I notice that the forum has been relatively tame for a few months. I hope this post finds you all well, and that you are abiding and growing in the grace of our Lord Jesus.
Something’s been eating me for a few months, and I thought it would be a good topic to throw out there and get some feedback on.
The topic has to do with the credobaptist dynamic of rebaptizing people who were once baptized upon a confession of faith (i.e. credobaptism), then later have some major moral failing or confessed slavery to sin, later come to repentance, and assess themselves to have not been converted to begin with, and now seek to be rebaptized. In other words, the whole, “I wasn’t saved before, but I am now,” thing.
I’ve decided to dub this dynamic “anacredobaptism,” in contrast to anabaptism. While anabaptism refers to rebaptizing people upon profession of faith who were first baptized as babies, I am talking about rebaptizing people who were already baptized upon profession of faith.
I’ve heard it joked somewhere that the average baptist is baptized 3.5 times in his life. Perhaps once as a baby, then once as a child when he professes faith, then once at summer camp when he recommits his life to the Lord, and once as an adult after living as a hellion during his late teens and early twenties. Sadly, the joke is all too accurate.
So here’s my beef. I speak as a baptist who has tried and failed for years to be persuaded of the reformed paedobaptist view. However, I believe anacredobaptism is problematic, and I reject it.
Several times in my life I have witnessed young Christian men (i.e. men whom I sincerely believe have demonstrated the evidence of regeneration over the years I’ve known them) come to a point in their lives where they have fallen prey to the flesh and fallen back into serious sin – sin of a such an ensnaring nature that it rightly provokes the question of whether or not the Spirit is in them, or if they truly are still slaves to sin. Most often, this takes the form of pornography addiction, but it could be other things. Over the course of time, as guilt weighs heavily on the man, eventually his sin is exposed through some sort of confession. Then having now experienced a sense of relief that comes from getting his sin in the light (praise God!), the man proceeds to question whether or not he was ever saved to begin with. The catharsis he has experienced (if you’ll allow the word) contrasts so starkly with the guilt he felt just the day before, he can only describe it as with salvific language. He was blind, but now he sees. He had a load of guilt on his back like Christian in Pilgrim’s Progress, then he felt the weight all at once roll off when he looked to Christ and repented.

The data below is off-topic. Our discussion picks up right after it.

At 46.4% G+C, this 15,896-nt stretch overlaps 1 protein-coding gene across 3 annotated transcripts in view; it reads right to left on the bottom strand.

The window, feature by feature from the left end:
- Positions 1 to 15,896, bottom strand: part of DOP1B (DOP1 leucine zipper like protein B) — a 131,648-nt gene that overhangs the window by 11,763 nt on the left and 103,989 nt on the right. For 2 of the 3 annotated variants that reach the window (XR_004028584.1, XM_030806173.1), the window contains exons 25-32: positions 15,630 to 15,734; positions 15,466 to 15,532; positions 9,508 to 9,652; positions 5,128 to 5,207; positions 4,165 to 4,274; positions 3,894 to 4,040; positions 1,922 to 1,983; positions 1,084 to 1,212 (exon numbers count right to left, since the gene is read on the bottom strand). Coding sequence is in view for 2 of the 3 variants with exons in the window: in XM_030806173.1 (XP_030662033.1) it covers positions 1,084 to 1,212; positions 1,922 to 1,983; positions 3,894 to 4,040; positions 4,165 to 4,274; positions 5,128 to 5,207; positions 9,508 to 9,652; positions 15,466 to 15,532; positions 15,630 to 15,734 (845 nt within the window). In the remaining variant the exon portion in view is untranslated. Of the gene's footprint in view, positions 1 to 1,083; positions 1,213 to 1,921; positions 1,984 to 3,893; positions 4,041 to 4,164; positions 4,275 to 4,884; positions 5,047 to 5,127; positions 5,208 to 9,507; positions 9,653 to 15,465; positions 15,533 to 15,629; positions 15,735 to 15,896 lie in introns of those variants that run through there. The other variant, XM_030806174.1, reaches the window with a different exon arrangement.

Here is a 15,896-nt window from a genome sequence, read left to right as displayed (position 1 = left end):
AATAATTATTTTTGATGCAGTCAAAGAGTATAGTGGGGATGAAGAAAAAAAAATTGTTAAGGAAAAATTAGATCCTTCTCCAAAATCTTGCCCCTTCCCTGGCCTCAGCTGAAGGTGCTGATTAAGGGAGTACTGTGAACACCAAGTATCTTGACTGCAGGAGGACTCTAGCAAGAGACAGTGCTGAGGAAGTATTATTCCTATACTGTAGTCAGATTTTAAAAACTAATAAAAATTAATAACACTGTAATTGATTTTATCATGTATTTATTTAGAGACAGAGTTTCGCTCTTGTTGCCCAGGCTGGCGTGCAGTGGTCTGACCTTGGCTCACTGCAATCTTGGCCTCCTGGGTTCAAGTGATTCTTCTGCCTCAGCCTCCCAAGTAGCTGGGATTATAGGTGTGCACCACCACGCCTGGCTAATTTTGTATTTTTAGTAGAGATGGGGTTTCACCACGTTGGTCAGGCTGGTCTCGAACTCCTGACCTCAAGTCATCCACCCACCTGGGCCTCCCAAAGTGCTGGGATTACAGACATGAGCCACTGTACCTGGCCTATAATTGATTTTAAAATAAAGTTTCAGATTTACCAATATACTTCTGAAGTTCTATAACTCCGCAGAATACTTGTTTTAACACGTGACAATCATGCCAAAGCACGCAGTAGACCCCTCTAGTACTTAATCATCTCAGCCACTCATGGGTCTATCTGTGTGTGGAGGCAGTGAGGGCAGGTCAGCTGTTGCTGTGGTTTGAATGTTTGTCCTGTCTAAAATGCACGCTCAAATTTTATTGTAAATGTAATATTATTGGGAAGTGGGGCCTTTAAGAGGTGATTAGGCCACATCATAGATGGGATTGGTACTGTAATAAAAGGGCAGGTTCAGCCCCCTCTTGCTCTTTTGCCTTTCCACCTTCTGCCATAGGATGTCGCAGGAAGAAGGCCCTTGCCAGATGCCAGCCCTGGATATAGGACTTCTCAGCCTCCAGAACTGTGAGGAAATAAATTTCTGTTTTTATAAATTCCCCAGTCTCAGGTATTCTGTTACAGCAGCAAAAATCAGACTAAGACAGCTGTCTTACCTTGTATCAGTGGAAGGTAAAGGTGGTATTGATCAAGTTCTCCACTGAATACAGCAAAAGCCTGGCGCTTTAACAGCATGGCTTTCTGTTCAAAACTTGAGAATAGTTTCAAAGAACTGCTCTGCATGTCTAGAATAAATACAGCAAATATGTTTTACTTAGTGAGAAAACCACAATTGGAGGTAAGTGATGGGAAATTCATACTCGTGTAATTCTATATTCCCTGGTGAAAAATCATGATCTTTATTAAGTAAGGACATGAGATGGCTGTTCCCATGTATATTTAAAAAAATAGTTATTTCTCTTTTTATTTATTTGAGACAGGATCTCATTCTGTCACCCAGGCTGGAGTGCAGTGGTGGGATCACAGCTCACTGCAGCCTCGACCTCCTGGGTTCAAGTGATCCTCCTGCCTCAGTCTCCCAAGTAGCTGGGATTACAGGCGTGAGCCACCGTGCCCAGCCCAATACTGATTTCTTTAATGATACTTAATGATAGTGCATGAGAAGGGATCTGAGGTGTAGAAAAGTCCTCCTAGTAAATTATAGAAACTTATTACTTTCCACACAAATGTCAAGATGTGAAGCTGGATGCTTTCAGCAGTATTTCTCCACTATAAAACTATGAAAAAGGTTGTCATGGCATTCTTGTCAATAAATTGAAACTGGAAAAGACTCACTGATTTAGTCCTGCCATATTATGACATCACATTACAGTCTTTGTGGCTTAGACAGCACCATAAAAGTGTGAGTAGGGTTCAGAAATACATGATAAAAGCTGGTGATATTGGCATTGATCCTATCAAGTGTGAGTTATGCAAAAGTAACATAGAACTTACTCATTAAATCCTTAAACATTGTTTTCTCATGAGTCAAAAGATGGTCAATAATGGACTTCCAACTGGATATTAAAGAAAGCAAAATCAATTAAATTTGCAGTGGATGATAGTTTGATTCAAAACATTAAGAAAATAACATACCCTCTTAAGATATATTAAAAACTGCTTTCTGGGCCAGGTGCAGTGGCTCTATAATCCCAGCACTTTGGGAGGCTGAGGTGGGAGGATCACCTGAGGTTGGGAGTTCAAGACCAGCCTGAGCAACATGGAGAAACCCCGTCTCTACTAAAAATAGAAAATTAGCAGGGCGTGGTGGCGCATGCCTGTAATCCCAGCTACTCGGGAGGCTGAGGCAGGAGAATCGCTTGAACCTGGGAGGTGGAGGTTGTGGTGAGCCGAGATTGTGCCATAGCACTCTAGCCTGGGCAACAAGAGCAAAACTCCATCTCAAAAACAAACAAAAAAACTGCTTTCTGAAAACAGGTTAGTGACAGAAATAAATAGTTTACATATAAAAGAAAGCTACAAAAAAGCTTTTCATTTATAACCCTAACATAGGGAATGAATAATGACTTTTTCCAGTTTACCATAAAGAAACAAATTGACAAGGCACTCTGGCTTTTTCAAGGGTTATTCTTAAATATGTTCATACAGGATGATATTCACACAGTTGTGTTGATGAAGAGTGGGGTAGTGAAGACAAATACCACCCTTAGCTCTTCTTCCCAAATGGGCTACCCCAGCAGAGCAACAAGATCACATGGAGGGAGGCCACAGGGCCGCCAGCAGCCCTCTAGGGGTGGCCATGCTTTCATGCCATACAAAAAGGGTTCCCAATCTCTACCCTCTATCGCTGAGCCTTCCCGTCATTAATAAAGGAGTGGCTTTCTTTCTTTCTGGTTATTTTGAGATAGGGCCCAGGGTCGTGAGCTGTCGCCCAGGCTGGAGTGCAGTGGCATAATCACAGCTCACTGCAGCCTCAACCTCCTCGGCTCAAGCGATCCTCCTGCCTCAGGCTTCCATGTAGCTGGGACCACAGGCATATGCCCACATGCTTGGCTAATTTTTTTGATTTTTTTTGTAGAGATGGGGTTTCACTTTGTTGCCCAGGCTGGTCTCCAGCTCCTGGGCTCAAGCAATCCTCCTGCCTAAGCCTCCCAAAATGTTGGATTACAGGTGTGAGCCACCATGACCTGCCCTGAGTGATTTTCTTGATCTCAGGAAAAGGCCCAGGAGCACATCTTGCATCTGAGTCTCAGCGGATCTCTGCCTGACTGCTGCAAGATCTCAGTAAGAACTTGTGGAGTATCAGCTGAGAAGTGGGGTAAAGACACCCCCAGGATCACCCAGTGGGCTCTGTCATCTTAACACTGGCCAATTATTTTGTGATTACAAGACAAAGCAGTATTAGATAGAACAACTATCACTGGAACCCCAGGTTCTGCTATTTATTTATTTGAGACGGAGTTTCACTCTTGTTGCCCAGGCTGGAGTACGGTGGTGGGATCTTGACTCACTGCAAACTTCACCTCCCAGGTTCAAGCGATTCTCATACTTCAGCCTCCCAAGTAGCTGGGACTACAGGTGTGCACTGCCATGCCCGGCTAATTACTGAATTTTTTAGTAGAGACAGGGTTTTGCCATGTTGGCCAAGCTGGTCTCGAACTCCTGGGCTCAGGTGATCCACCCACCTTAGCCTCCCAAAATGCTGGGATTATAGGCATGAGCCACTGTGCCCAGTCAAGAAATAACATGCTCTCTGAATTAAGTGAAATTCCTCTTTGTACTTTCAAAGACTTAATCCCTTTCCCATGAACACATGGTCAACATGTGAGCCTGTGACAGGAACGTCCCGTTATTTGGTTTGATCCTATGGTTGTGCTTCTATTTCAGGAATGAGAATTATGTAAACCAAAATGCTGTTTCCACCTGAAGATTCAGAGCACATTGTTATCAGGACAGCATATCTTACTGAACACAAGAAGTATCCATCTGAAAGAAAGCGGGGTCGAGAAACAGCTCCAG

The man then professes to his pastors and to the church that he believes he was never truly converted to begin with, but now he is. And now he wants to be baptized. The man is then removed from membership upon his deprofession, is then at a later date re-examined by the elders, baptized, and re-added to membership.